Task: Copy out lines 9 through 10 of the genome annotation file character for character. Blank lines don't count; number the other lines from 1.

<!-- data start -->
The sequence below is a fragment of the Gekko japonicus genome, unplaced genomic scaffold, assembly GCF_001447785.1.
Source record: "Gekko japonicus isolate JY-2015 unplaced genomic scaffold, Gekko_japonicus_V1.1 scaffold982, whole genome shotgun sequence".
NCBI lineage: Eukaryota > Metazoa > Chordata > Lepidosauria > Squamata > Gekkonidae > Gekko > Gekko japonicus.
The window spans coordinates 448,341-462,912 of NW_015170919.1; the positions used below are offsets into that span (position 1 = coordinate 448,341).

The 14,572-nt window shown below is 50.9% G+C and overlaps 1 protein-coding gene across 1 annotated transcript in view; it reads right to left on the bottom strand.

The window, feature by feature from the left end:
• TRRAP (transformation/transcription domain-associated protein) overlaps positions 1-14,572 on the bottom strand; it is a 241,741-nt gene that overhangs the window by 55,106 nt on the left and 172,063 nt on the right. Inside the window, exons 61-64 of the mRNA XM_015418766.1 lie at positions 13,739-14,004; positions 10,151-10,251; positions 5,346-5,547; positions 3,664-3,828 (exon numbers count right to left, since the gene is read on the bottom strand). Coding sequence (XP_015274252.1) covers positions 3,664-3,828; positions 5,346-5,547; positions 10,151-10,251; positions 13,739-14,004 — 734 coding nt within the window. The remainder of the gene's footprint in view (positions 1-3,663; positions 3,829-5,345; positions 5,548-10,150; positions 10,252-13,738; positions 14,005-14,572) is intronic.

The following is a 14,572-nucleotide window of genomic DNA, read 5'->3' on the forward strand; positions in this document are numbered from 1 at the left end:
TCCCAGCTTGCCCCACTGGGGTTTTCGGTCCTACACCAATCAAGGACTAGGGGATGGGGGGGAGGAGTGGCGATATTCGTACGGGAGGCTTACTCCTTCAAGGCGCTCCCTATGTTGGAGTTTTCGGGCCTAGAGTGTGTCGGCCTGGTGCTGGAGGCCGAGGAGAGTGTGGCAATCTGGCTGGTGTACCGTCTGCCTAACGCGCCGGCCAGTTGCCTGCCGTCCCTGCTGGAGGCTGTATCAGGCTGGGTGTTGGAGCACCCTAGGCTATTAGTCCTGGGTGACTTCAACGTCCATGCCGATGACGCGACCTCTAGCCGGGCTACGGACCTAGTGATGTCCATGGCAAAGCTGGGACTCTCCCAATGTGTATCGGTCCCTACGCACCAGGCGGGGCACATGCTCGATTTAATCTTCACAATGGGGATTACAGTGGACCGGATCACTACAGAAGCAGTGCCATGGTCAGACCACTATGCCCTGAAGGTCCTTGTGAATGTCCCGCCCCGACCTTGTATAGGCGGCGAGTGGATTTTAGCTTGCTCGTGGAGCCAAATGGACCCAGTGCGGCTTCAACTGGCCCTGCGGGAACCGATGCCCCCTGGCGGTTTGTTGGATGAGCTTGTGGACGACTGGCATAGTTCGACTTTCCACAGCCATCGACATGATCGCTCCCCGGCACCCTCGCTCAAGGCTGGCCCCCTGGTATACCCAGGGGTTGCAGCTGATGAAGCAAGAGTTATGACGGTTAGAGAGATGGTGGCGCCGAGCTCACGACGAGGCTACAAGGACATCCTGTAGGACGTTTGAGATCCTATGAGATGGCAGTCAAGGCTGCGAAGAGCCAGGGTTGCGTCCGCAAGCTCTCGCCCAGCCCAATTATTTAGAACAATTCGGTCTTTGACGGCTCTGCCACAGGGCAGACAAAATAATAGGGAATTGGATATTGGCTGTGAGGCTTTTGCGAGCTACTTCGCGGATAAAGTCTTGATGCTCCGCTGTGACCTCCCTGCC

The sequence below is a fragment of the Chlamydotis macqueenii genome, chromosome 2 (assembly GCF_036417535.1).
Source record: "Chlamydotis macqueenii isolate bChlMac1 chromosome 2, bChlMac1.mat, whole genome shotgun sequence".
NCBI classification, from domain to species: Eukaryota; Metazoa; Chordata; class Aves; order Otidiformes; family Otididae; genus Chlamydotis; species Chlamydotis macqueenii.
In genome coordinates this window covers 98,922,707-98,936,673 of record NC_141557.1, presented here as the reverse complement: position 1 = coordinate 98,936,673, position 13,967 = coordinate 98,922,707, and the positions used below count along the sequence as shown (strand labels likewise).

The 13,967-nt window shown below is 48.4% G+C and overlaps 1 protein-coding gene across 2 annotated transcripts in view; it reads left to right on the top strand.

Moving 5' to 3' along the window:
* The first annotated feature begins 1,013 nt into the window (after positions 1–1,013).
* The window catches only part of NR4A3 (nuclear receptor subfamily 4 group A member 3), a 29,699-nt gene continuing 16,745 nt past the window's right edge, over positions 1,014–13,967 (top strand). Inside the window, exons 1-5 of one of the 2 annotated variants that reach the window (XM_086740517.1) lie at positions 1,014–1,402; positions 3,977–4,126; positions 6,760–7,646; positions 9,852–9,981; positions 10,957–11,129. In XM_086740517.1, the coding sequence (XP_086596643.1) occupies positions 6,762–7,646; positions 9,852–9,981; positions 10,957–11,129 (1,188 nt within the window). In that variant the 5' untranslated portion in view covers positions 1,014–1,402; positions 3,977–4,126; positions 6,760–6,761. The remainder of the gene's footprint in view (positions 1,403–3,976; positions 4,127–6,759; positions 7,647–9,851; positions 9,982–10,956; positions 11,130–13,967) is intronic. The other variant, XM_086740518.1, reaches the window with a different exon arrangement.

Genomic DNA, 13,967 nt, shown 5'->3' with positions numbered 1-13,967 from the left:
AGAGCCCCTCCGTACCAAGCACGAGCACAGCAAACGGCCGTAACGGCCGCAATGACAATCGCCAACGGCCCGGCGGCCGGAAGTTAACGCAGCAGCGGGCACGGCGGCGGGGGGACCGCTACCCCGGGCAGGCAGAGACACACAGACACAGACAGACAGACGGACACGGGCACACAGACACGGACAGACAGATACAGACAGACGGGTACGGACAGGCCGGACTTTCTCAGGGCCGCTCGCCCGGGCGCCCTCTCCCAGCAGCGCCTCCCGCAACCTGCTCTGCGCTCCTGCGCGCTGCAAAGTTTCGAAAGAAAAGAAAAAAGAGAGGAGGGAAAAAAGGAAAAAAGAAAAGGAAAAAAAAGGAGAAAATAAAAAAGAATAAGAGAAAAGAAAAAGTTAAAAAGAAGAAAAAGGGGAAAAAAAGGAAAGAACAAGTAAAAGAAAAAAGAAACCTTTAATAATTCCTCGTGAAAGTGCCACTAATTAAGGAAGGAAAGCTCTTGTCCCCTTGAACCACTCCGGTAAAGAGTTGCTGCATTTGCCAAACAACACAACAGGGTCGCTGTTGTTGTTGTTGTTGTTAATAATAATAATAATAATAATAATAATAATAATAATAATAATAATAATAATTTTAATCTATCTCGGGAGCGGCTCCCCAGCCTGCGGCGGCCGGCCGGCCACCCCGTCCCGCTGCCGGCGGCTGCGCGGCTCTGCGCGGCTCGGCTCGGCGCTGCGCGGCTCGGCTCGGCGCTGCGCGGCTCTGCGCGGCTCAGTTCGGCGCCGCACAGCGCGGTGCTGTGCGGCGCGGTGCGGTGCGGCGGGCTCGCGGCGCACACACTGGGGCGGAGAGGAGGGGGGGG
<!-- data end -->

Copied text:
TCCCAGCTTGCCCCACTGGGGTTTTCGGTCCTACACCAATCAAGGACTAGGGGATGGGGGGGAGGAGTGGCGATATTCGTACGGGAGGCTTACTCCTTCAAGGCGCTCCCTATGTTGGAGTTTTCGGGCCTAGAGTGTGTCGGCCTGGTGCTGGAGGCCGAGGAGAGTGTGGCAATCTGGCTGGTGTACCGTCTGCCTAACGCGCCGGCCAGTTGCCTGCCGTCCCTGCTGGAGGCTGTATCAGGCTGGGTGTTGGAGCACCCTAGGCTATTAGTCCTGGGTGACTTCAACGTCCATGCCGATGACGCGACCTCTAGCCGGGCTACGGACCTAGTGATGTCCATGGCAAAGCTGGGACTCTCCCAATGTGTATCGGTCCCTACGCACCAGGCGGGGCACATGCTCGATTTAATCTTCACAATGGGGATTACAGTGGACCGGATCACTACAGAAGCAGTGCCATGGTCAGACCACTATGCCCTGAAGGTCCTTGTGAATGTCCCGCCCCGACCTTGTATAGGCGGCGAGTGGATTTTAGCTTGCTCGTGGAGCCAAATGGACCCAGTGCGGCTTCAACTGGCCCTGCGGGAACCGATGCCCCCTGGCGGTTTGTTGGATGAGCTTGTGGACGACTGGCATAGTTCGACTTTCCACAGCCATCGACATGATCGCTCCCCGGCACCCTCGCTCAAGGCTGGCCCCCTGGTATACCCAGGGGTTGCAGCTGATGAAGCAAGAGTTATGACGGTTAGAGAGATGGTGGCGCCGAGCTCACGACGAGGCTACAAGGACATCCTGTAGGACGTTTGAGATCCTATGAGATGGCAGTCAAGGCTGCGAAGAGCCAGGGTTGCGTCCGCAAGCTCTCGCCCAGCCCAATTATTTAGAACAATTCGGTCTTTGACGGCTCTGCCACAGGGCAGACAAAATAATAGGGAATTGGATATTGGCTGTGAGGCTTTTGCGAGCTACTTCGCGGATAAAGTCTTGATGCTCCGCTGTGACCTCCCTGCC

The sequence below is a fragment of the Chlamydotis macqueenii genome, chromosome 2 (assembly GCF_036417535.1).